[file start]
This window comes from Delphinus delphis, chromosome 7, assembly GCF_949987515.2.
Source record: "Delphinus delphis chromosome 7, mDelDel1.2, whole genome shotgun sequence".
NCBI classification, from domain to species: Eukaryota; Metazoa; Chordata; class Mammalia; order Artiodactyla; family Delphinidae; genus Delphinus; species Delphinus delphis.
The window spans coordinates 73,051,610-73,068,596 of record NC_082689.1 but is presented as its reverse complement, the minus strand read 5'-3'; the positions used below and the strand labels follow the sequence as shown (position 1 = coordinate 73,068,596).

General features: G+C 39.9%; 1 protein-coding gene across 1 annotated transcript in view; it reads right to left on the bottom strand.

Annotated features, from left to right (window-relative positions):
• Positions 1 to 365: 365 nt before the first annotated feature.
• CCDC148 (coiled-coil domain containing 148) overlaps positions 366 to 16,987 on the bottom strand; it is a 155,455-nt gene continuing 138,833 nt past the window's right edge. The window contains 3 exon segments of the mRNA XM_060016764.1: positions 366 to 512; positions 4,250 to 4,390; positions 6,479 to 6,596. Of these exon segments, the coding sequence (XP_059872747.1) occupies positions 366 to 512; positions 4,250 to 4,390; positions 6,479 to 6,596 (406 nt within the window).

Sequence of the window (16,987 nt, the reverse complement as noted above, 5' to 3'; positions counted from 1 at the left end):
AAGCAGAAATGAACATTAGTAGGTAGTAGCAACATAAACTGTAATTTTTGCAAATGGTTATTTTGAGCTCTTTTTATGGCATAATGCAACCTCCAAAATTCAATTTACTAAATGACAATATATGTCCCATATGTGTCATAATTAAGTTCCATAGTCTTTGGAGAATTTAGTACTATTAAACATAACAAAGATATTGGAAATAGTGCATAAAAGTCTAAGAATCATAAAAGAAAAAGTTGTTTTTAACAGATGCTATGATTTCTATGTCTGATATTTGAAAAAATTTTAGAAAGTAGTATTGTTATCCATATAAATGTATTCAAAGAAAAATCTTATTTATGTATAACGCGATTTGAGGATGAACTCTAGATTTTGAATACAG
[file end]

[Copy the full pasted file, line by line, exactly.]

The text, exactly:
This window comes from Delphinus delphis, chromosome 7, assembly GCF_949987515.2.
Source record: "Delphinus delphis chromosome 7, mDelDel1.2, whole genome shotgun sequence".
NCBI classification, from domain to species: Eukaryota; Metazoa; Chordata; class Mammalia; order Artiodactyla; family Delphinidae; genus Delphinus; species Delphinus delphis.
The window spans coordinates 73,051,610-73,068,596 of record NC_082689.1 but is presented as its reverse complement, the minus strand read 5'-3'; the positions used below and the strand labels follow the sequence as shown (position 1 = coordinate 73,068,596).

General features: G+C 39.9%; 1 protein-coding gene across 1 annotated transcript in view; it reads right to left on the bottom strand.

Annotated features, from left to right (window-relative positions):
• Positions 1 to 365: 365 nt before the first annotated feature.
• CCDC148 (coiled-coil domain containing 148) overlaps positions 366 to 16,987 on the bottom strand; it is a 155,455-nt gene continuing 138,833 nt past the window's right edge. The window contains 3 exon segments of the mRNA XM_060016764.1: positions 366 to 512; positions 4,250 to 4,390; positions 6,479 to 6,596. Of these exon segments, the coding sequence (XP_059872747.1) occupies positions 366 to 512; positions 4,250 to 4,390; positions 6,479 to 6,596 (406 nt within the window).

Sequence of the window (16,987 nt, the reverse complement as noted above, 5' to 3'; positions counted from 1 at the left end):
AAGCAGAAATGAACATTAGTAGGTAGTAGCAACATAAACTGTAATTTTTGCAAATGGTTATTTTGAGCTCTTTTTATGGCATAATGCAACCTCCAAAATTCAATTTACTAAATGACAATATATGTCCCATATGTGTCATAATTAAGTTCCATAGTCTTTGGAGAATTTAGTACTATTAAACATAACAAAGATATTGGAAATAGTGCATAAAAGTCTAAGAATCATAAAAGAAAAAGTTGTTTTTAACAGATGCTATGATTTCTATGTCTGATATTTGAAAAAATTTTAGAAAGTAGTATTGTTATCCATATAAATGTATTCAAAGAAAAATCTTATTTATGTATAACGCGATTTGAGGATGAACTCTAGATTTTGAATACAG